Mass Communication-5 U.S. Companies Driving Trends in Digital Marketing-B-AIM PICK SELECTS

October 21, 2020

Mobile, live video, and individualized consumer journey are  driving innovation and revenue, the companies at the helm of these digital marketing trends may surprise you.


Today’s digital marketers are riding the crest of a monumental change in the digital environment. While virtually everyone recognizes the simple fact that online sales and mobile ads are rapidly increasing, there are only a handful of organizations poised to reap the most benefits.

These five companies are revamping the landscape of digital marketing by betting on what current trends businesses, brands, and users want—even need—and how these elements can change the course of tomorrow’s marketing.

Abrupt shifts and the speed of change in digital marketing is inevitable, just consider how we used social media a year ago. Staying on the cutting-edge of this field is an exhilarating, multi-platform challenge. Message machines and telephones are nearly obsolete thanks to accessible mobile messaging, real-time photo sharing, and live-streaming video.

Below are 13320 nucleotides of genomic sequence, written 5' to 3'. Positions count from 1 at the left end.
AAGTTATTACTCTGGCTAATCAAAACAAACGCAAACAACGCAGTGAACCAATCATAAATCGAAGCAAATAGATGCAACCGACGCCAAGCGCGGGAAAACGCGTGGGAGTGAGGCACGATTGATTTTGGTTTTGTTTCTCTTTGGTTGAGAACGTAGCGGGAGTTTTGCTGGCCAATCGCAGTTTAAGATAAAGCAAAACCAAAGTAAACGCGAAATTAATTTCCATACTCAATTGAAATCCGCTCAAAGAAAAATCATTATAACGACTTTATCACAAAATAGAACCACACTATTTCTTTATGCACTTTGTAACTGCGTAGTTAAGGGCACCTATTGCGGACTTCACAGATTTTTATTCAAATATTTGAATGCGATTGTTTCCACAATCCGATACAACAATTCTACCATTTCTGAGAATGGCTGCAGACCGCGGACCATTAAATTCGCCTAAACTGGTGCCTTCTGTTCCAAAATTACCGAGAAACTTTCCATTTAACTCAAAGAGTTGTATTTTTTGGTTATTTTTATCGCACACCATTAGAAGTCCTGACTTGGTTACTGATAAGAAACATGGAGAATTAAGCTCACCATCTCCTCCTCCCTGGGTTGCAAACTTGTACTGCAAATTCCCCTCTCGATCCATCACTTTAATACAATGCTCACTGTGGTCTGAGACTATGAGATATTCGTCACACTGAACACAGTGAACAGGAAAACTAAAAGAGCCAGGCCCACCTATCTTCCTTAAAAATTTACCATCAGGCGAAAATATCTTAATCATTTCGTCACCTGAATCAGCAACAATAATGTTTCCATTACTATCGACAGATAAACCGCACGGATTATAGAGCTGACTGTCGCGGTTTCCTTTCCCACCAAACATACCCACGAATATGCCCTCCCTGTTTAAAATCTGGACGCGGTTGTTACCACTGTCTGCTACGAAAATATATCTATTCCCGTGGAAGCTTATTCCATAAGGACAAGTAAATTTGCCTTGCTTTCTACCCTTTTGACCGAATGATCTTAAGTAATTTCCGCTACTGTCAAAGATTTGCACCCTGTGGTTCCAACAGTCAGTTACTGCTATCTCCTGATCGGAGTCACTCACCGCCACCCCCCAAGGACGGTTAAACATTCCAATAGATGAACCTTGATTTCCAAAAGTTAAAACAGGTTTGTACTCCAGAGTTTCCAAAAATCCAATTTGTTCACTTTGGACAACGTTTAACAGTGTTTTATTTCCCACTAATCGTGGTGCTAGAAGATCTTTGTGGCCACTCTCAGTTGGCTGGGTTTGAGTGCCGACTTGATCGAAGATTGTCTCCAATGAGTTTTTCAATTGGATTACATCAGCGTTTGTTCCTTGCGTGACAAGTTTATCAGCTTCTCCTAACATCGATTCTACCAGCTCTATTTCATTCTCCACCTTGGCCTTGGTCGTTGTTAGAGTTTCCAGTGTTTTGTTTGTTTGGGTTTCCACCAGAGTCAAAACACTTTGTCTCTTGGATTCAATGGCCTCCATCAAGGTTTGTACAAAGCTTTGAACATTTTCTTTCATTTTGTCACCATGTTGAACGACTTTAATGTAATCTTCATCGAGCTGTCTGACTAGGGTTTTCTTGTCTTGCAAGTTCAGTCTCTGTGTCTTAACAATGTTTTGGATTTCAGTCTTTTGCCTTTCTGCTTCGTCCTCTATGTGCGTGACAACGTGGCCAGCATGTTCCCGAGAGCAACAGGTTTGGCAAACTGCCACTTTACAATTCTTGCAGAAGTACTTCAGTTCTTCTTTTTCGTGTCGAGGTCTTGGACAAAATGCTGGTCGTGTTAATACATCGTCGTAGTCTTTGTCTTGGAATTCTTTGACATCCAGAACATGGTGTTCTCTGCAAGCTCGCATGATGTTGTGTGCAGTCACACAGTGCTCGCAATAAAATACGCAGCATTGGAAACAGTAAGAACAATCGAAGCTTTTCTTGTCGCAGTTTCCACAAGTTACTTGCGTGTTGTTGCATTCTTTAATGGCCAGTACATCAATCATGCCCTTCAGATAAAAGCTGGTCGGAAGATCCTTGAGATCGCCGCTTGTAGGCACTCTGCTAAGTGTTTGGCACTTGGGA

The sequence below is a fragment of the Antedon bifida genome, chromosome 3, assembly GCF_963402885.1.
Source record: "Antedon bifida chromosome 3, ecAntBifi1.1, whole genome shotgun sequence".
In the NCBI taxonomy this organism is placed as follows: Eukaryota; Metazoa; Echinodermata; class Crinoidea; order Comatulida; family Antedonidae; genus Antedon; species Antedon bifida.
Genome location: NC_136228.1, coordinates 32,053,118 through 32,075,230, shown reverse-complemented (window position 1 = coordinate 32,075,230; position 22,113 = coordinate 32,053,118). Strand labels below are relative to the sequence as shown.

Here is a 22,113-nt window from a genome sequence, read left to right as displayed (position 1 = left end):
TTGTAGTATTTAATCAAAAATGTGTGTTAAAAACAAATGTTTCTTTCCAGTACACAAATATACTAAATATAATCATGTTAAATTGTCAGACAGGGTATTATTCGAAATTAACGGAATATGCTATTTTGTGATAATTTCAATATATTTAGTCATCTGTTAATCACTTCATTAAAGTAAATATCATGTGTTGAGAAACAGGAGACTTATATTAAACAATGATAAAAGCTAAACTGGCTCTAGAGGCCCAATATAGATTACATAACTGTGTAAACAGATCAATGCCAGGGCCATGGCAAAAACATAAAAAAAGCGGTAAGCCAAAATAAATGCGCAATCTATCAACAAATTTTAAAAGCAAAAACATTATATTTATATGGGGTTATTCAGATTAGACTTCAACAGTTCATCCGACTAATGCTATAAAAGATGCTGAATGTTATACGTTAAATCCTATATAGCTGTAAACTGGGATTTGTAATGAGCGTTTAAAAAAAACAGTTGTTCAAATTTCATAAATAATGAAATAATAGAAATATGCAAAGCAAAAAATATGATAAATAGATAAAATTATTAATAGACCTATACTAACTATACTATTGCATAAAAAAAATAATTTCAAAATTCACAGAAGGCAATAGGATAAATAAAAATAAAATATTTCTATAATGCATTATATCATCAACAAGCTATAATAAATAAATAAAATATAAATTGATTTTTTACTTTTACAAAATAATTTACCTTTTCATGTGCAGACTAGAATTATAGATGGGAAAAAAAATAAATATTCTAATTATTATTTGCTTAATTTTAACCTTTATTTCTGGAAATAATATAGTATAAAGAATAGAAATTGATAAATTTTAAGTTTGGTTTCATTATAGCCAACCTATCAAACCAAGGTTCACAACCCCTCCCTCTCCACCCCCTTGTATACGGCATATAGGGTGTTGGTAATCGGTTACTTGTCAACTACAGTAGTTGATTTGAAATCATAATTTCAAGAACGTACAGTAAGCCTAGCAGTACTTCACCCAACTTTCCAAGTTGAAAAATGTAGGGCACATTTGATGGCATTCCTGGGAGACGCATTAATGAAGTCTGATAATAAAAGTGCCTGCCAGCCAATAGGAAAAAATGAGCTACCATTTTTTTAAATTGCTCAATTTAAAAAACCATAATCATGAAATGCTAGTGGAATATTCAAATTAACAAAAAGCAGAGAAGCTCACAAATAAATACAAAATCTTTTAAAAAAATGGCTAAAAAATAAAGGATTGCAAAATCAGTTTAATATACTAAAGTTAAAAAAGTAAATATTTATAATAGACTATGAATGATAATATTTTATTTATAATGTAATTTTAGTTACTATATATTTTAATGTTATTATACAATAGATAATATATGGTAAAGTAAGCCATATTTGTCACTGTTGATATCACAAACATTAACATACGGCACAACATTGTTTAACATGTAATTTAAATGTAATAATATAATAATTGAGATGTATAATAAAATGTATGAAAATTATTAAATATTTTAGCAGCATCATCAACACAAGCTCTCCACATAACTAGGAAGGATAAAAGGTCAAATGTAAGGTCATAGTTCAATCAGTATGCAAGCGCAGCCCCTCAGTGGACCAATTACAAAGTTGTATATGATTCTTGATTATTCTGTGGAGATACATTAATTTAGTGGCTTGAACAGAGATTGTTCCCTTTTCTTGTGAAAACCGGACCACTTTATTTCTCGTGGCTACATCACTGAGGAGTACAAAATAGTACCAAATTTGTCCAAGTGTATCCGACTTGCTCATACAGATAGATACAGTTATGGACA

Where will our smart devices and online trends take us next? These five companies are already well-known, but how they are revolutionizing communication and marketing opportunities merits exploring.


Facebook has already reshaped the online marketing environment and is currently outperforming Google in display ad revenues. Over 75 percent of all U.S. Internet advertising is facilitated by Facebook and Google, but trends suggest that Facebook is growing more rapidly in the space, especially in the world of mobile.

Recently, Facebook has been launching a deluge of marketing tools. The number of videos posted by each Facebook user increased 75 percent in 2015 globally, so it’s no surprise the company is banking on the fact that video posts see more organic reach—135 percent to be exact—than posts with images. So how has the company that generates an average of 8 billion video views a day evolve?